Sebastian Vettel and Fernando Alonso pay tribute to the retiring Michael Schumacher
Title rivals give glowing tributes ahead of Schumi's final race
By James Galloway. Last Updated: 22/11/12 6:03pm
The two drivers that will this weekend battle it out for the right to cement their place among Formula 1's greats have come together in their praise of the most successful driver of them all, Michael Schumacher, ahead of the German legend's swansong in Brazil.
Sunday's season-ending race at Interlagos marks Schumacher's 306th and final grand prix start after the 43-year-old decided to retire for the second time - Mercedes having signed Lewis Hamilton to race in his place in 2013.
Although the seven-times Champion's final race is a relative sideshow to the battle for the drivers' title at Interlagos, the significance was still not lost on the organisers of the Thursday drivers' press conference, with Schumacher positioned front and centre and flanked by Sebastian Vettel and Fernando Alonso.
Michael Schumacher's career stats
Fastest laps: 77
Teams: Jordan, Benetton, Ferrari, Mercedes
Having first met his countryman as an eight-year-old while competing at Schumacher's hometown karting circuit in Kerpen, and over recent years forming a close bond with the 91-time GP winner, Vettel was particularly fulsome in his praise of his mentor's career, describing the retiring star as an "inspiration".
Prefacing his comments with the request to his elder compatriot to "close his ears now", Vettel said: "Obviously I had the privilege to meet Michael when I was a small kid and he was my childhood hero."
"He was a true inspiration back then to me and many other kids in Kerpen. He was our hero and obviously we had the honour to meet him.
"He was taking care of the championship in Kerpen and came to the last race and presented all the trophies to every child - more than 100 at the time. So he was very patient and obviously I now understand the busy schedule he had, taking that extra time for the fans, especially for us, the kids racing, was something very special and a very special memory."
Given Schumacher is 18 years Vettel's senior, and originally retired the year before the Red Bull driver made his full F1 debut, the reigning title winner admitted that, as he hadn't expected to have the chance to race against his boyhood hero, the last three seasons had been very special.
"Today it's a little bit different because you are all grown up and you have a normal relationship," Vettel continued.
"So when I talk to him now it doesn't feel like I'm talking to my childhood hero, it feels like talking to Michael, so I see the person rather than what he has achieved.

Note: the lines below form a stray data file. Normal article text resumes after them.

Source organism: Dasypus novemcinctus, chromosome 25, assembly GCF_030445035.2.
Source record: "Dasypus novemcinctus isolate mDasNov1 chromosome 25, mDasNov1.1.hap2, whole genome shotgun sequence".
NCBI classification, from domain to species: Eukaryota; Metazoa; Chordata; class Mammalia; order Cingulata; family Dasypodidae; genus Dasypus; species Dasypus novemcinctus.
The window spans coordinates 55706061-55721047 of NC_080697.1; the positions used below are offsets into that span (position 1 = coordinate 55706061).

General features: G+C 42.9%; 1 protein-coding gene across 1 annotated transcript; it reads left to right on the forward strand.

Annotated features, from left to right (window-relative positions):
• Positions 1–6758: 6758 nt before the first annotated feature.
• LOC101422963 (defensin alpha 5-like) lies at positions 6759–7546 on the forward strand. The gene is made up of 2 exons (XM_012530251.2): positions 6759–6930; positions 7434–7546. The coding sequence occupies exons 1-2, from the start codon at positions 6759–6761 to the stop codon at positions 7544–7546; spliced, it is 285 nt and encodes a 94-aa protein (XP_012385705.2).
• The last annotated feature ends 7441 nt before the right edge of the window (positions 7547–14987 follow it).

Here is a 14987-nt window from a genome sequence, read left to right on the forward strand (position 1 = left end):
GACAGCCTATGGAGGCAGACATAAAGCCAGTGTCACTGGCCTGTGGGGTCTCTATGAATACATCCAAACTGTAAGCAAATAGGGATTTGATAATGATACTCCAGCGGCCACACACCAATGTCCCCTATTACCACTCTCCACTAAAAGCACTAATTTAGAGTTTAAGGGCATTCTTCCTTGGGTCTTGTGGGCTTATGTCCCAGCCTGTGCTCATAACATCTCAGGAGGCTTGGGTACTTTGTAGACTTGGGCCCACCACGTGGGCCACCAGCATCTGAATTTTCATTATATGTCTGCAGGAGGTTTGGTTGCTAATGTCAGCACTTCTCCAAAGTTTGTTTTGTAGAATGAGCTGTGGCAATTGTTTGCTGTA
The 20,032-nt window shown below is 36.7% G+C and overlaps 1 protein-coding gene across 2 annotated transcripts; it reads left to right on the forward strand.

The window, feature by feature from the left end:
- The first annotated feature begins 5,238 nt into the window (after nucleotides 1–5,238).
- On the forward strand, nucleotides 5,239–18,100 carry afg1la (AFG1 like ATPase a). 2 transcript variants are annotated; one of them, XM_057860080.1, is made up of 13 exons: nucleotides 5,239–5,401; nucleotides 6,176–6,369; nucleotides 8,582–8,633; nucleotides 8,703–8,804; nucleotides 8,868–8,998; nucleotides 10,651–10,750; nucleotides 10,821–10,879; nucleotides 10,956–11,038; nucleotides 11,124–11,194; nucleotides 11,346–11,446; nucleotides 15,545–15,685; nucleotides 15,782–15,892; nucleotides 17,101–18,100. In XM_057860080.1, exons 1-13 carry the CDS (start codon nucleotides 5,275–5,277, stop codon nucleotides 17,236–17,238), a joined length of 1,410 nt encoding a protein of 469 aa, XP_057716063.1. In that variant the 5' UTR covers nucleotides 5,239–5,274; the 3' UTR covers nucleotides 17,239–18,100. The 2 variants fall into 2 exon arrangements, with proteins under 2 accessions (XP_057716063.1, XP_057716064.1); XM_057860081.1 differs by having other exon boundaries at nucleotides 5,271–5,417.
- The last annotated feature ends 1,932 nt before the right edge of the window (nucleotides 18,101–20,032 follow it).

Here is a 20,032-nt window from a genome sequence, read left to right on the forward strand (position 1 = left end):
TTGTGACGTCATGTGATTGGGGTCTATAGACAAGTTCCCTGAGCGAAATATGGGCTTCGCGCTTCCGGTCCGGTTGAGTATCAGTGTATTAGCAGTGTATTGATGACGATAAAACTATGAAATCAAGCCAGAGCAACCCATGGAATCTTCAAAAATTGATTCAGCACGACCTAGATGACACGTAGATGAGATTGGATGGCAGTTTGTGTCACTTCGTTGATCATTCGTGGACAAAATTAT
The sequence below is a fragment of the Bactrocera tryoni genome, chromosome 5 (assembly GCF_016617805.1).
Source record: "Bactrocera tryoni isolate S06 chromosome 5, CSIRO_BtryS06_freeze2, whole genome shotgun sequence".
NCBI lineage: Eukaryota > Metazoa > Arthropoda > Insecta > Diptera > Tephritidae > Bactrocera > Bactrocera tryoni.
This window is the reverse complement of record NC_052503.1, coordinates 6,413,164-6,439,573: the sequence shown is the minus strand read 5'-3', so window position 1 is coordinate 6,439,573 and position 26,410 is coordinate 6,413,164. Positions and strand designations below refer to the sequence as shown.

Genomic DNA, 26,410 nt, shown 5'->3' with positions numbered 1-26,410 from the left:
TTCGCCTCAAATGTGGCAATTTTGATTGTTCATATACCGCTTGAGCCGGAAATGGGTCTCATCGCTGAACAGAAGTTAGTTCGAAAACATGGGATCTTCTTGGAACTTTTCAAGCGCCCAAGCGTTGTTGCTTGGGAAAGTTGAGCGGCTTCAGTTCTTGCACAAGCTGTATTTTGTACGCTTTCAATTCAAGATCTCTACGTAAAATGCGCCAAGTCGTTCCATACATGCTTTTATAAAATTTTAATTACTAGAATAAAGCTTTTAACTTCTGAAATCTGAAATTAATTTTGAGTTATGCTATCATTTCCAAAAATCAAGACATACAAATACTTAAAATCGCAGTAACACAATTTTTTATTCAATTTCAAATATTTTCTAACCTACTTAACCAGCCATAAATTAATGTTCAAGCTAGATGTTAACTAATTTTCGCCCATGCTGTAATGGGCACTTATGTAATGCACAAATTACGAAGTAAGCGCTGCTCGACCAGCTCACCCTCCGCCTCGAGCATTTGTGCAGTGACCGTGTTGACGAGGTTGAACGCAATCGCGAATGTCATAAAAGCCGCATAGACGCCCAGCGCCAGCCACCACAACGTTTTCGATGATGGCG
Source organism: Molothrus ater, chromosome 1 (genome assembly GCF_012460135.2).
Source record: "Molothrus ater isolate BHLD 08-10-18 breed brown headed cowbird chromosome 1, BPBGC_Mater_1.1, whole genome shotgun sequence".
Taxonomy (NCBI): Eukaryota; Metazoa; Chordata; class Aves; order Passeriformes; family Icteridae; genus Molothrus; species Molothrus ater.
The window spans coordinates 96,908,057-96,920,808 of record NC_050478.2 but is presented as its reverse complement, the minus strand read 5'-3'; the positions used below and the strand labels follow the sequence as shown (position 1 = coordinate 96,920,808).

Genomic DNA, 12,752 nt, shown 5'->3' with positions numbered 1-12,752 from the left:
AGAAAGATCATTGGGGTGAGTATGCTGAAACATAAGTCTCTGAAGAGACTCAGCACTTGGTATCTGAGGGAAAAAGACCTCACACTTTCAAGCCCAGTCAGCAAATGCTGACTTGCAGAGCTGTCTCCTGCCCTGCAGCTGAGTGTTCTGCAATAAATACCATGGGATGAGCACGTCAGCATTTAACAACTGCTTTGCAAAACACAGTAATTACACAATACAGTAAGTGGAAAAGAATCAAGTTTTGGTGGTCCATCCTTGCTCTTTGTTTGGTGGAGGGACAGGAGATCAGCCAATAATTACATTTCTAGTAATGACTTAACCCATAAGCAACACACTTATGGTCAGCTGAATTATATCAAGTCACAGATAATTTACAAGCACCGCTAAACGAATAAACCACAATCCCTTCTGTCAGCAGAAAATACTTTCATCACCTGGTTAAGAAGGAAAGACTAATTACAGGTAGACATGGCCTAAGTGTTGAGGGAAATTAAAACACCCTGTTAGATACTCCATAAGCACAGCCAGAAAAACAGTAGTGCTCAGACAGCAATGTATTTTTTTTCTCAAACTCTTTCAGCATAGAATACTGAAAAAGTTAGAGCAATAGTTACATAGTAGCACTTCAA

"Obviously you remind yourself of that and the fact I was racing against him the last couple of years - unfortunately not as close as probably he shared with Fernando - but still that thought or that image was very, very far away when I was a small kid because he was obviously already in Formula 1, but for me it was a dream and very far away.
[It has been] very special the last couple of years. Very special the relationship we share and I think he will always be an inspiration for myself."
Alonso, meanwhile, experienced a more direct rivalry with Schumacher during the then Ferrari driver's record-breaking first career and denied him what would have been an eighth world title the first time he retired, also in Brazil, in 2006.
The Spaniard has previously suggested that that particular Championship carries more weight because he beat Schumacher at his peak, and asked to assess his former rival's career achievements on Thursday, Alonso was also generous in his praise.
"I think we will always remember the privilege to race and compete with someone like Michael who will be record [holder] in history of Formula 1 maybe for a very long time," Alonso said.
"We've been there, on the grid close to him, having some good fights and great respect on the circuit and always constantly learning with someone that changed a little bit this sport."
While there was praise aplenty from the illustrious names sitting either side of him, Schumacher himself admitted he wasn't feeling particularly emotional about stopping this time.
"I guess I have some experience [of retiring] so I guess that's why I'm rather relaxed about the happenings," he said.
"On top, we are not in any championship fight compared to last time, so [I'll] just take the best out of it and enjoy it as much as I can."
Indeed, asked if he had any sadness about the occasion, the departing Mercedes driver replied: "Probably not, no.
"I have tried that mission to end successful [with Mercedes], it didn't work this time, and I'm quite happy to finish from here and go for a different life again."